The photo shown above is a view of the southern hemisphere of asteroid Itokawa taken by the Japanese Space Agency (JAXA) Hayabusa spacecraft. It shows a surface largely strewn with angular boulders, many too large to have originated from impact craters present on Itokawa (e.g., the boulder 'Yoshinodai' measures 50 × 30 × 20 m in size; Demura et al., 2006) (see top photo below). By contrast, the lowest topographic areas, such as the touchdown/sample collection location in Muses Sea, are smoothly surfaced with cm-sized gravel (see bottom photo below), probably produced by grain-size sorting due to seismically-driven gravitational settling (Zolensky et al., 2013). The unusual double-lobed shape of Itokawa (~540 m in largest dimension), which is characterized by a constricted neck 20 m deep and up to 120 m wide, demonstrates that it is a low-density (1.90 ±0.13 g/cm³) contact binary formed by gravitational coalescence of separate portions of an impact-disrupted parent bodyits structure is a rubble-pile with a macro-porosity of ~40%. New geothermometry results for LL meteorite samples obtained by Dygert et al. (2018) show that rapid cooling/quenching (≥1°C/yr) occurred near peak temperatures, which is consistent with a catastrophic breakup event. Other temperature data indicate that LL chondrites cooled much slower at lower temperatures (≤500°C), which is consistent with conditions at some depth in a reassembled rubble-pile.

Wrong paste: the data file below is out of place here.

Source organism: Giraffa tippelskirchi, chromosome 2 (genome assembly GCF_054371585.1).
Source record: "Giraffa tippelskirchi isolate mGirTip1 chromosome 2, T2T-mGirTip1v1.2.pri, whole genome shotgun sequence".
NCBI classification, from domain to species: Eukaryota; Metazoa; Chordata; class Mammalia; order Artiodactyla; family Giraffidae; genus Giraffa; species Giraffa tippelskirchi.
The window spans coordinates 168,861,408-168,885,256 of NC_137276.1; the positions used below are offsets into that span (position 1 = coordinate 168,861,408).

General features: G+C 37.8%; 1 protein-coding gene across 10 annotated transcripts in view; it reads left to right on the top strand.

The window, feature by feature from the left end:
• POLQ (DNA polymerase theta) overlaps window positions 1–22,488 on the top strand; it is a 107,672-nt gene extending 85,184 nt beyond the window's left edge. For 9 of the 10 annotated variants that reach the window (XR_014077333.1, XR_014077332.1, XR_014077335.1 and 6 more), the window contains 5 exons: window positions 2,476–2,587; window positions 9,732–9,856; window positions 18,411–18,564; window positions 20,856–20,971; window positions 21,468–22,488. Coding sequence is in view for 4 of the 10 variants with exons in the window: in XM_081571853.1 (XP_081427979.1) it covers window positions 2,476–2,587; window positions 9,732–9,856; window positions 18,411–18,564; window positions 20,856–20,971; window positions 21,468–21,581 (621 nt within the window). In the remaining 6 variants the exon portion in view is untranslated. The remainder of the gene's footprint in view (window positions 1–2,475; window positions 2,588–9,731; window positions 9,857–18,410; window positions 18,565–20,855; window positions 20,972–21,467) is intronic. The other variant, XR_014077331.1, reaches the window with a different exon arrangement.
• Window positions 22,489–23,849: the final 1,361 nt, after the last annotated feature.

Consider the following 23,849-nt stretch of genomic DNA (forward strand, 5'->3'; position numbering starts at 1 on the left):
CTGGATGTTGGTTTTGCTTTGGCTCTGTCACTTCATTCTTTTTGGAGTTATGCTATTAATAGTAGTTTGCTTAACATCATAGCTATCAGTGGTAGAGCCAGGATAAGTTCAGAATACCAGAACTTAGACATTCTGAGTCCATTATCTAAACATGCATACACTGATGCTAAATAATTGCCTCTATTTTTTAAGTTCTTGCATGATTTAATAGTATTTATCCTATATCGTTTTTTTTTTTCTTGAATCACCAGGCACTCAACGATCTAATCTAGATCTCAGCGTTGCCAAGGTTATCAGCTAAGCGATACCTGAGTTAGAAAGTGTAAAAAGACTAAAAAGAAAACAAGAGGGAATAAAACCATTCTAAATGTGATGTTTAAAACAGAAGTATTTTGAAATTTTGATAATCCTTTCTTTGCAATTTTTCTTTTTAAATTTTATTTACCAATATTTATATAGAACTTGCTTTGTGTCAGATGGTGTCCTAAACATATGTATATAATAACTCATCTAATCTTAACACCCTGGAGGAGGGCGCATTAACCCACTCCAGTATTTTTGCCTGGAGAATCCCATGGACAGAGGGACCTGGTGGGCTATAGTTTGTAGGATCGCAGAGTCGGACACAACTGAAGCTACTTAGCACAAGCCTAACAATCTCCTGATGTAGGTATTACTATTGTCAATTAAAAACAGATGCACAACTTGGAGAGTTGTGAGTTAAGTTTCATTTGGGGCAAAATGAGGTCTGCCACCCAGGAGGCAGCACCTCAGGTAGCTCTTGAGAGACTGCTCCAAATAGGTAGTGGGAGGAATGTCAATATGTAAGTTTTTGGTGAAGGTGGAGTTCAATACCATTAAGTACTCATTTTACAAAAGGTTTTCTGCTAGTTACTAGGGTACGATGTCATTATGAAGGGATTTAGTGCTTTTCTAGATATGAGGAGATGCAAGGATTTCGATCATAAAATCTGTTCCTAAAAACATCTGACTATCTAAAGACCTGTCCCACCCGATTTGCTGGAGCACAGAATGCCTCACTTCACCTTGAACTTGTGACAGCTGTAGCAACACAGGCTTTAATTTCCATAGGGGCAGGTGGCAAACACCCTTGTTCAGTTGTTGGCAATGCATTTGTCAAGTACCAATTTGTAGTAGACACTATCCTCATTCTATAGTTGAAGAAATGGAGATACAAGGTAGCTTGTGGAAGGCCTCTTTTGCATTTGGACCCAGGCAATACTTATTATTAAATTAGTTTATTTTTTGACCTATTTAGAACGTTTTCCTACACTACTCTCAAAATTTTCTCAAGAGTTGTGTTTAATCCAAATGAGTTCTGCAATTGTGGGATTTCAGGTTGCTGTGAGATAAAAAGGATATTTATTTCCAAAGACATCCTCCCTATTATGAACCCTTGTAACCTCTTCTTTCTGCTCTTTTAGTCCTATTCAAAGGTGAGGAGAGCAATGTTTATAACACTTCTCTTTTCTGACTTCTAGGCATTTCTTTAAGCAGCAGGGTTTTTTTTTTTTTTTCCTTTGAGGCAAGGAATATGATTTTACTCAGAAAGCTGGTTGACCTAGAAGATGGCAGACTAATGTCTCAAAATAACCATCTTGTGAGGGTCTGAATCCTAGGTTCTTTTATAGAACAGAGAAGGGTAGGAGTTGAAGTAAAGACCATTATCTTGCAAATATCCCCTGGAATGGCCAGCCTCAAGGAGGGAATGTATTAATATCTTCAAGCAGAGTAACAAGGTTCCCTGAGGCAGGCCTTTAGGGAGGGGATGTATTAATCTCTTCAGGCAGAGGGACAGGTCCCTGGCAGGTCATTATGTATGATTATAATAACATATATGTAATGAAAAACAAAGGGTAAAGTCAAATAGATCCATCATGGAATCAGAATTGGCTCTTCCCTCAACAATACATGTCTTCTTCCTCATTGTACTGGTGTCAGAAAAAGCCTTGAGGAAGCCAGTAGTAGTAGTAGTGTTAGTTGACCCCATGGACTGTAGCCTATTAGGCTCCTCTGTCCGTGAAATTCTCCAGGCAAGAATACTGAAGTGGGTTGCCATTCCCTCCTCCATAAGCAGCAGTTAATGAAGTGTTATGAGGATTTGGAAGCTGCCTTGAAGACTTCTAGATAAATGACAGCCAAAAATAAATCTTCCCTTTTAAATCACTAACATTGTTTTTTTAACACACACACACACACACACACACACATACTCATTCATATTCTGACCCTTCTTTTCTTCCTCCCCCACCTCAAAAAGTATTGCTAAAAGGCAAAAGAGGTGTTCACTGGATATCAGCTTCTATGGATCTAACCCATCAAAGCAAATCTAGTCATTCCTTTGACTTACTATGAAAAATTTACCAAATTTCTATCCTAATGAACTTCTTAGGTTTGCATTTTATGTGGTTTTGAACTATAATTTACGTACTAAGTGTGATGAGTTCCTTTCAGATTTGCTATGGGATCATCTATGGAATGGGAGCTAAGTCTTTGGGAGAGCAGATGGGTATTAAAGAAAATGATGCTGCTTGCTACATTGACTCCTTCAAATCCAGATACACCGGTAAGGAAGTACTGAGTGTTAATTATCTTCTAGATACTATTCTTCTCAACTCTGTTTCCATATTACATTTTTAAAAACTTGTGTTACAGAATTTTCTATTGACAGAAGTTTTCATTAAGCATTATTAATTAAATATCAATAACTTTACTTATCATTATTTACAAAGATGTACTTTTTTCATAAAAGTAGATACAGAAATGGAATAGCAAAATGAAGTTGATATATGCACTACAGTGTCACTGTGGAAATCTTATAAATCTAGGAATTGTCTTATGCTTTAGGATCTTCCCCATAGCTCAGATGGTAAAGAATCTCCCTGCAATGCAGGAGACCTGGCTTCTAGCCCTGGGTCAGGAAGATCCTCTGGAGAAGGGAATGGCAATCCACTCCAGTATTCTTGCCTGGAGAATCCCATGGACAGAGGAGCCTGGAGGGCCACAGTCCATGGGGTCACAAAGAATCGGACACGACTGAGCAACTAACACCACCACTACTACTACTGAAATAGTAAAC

Sub-mm-sized particles of Itokawa returned by the Hayabusa spacecraft have been analyzed, and the mineralogy is consistent with that of an LL56 chondrite (Busemann et al., 2013). Evidence of space weathering is present in the form of nano-sized Fe and S phases. Noble gas studies based on 21Ne indicate a CRE age of 38 m.y., based on a sample residence either on the surface or buried half a meter deep, respectively (Nagao et al., University of Tokyo). No melting was observed on any of the returned particles, which is consistent with low impact velocities on the parent asteroid of ~5 km per second (Tsuchiyama et al., 2011), but it is estimated by Busemann et al. (2013) that the rate of loss from the asteroid is relatively high. Continued analyses of the returned particles is ongoing.
Images presented courtesy of JAXAJapan Aerospace Exploration Agency.
Particles from asteroid Itokawa have compositions similar to LL-group ordinary chondrites that have experienced space weathering. Coarsened particles of plagioclase and diopside are indicative of a high-temperature metamorphic period (~800°C) that established a petrologic type of 5 to 6 (Nakamura et al., 2011). See also the article from PSRD"Samples from Asteroid Itokawa", by G. J. Taylor and L. M. V. Martel, August, 2011.